More than just a mod dandy, Ronnie Lane cut his teeth on classic pop and RnB with Small Faces before getting all rustic and bluesy in the 70s. Gareth Morgan dissects a very underrated bassist
Ronnie Lane was the bass player, second vocalist and co-writer in a quartet cited by the likes of Paul Weller, Sex Pistols, Oasis and Blur as one of their all-time favourite bands: Small Faces (often prefaced by an incorrect ‘The’).
Ronnie Lane was born on 1 April 1946 in Plaistow, East London, and first played guitar. Just after quitting school at the age of 16, he met drummer Kenney Jones, and the pair formed The Outcasts. During the excursion to purchase his first bass from the J60 Music Bar in Manor Park in East London, Lane met guitarist Steve Marriott, and after a night listening to Marriott‘s extensive Stax and Motown collection they decided to form a band. They recruited Jones and Jimmy Winston, who switched from guitar to keyboards. When a friend of Marriott’s remarked that they all had ‘small faces’ (‘face’ also being a Mod term for trend-setter), a band was born.
Winston was replaced by Ian McLagan in 1965 after two single releases, and the band went on to score a string of hit singles including All Or Nothing, Itchycoo Park and Lazy Sunday plus three albums (discounting unofficial releases or those not sanctioned by the band), most notably the classic psychedelic set Ogden’s Nut Gone Flake in 1968. In 1969 Marriott quit, forming Humble Pie with Peter Frampton, and Small Faces became the Faces with the addition of singer Rod Stewart and guitarist Ronnie Wood. Lane left the band in 1973 to forge a solo career and had some success with the band Slim Chance, but this was cruelly curtailed when he contracted multiple sclerosis in 1977. He passed away at home in Trinidad, Colorado, on 4 June, 1997.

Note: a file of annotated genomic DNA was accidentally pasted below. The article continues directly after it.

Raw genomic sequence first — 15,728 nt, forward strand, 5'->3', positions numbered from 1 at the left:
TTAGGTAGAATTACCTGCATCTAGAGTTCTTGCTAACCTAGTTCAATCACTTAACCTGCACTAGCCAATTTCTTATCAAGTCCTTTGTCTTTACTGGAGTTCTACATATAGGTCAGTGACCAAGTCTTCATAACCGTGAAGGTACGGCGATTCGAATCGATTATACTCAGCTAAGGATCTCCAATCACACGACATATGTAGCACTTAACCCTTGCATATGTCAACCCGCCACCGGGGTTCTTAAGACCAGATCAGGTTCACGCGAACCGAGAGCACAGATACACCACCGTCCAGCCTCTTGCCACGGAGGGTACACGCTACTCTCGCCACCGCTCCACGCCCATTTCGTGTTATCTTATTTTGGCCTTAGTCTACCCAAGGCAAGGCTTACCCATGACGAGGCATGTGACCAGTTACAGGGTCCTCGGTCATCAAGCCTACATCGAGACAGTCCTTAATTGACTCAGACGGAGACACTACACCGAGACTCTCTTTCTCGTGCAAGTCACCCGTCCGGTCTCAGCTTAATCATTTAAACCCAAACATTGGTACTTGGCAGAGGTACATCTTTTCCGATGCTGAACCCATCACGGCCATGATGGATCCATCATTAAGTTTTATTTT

Like the majority of guitarists who switched to bass in the ’60s, Lane played with a pick. He also favoured basses made by the UK’s Zemaitis. He was a song-oriented player in much the same manner as REM‘s Mike Mills or Colin Moulding of XTC, and generally delivered neat, functional basslines with hints of blues, rock’n’roll and soul influences. While we’re not talking monster technique, you can generally find something in most of Lane’s grooves that draws you in – and his choice of notes was seldom less than perfect.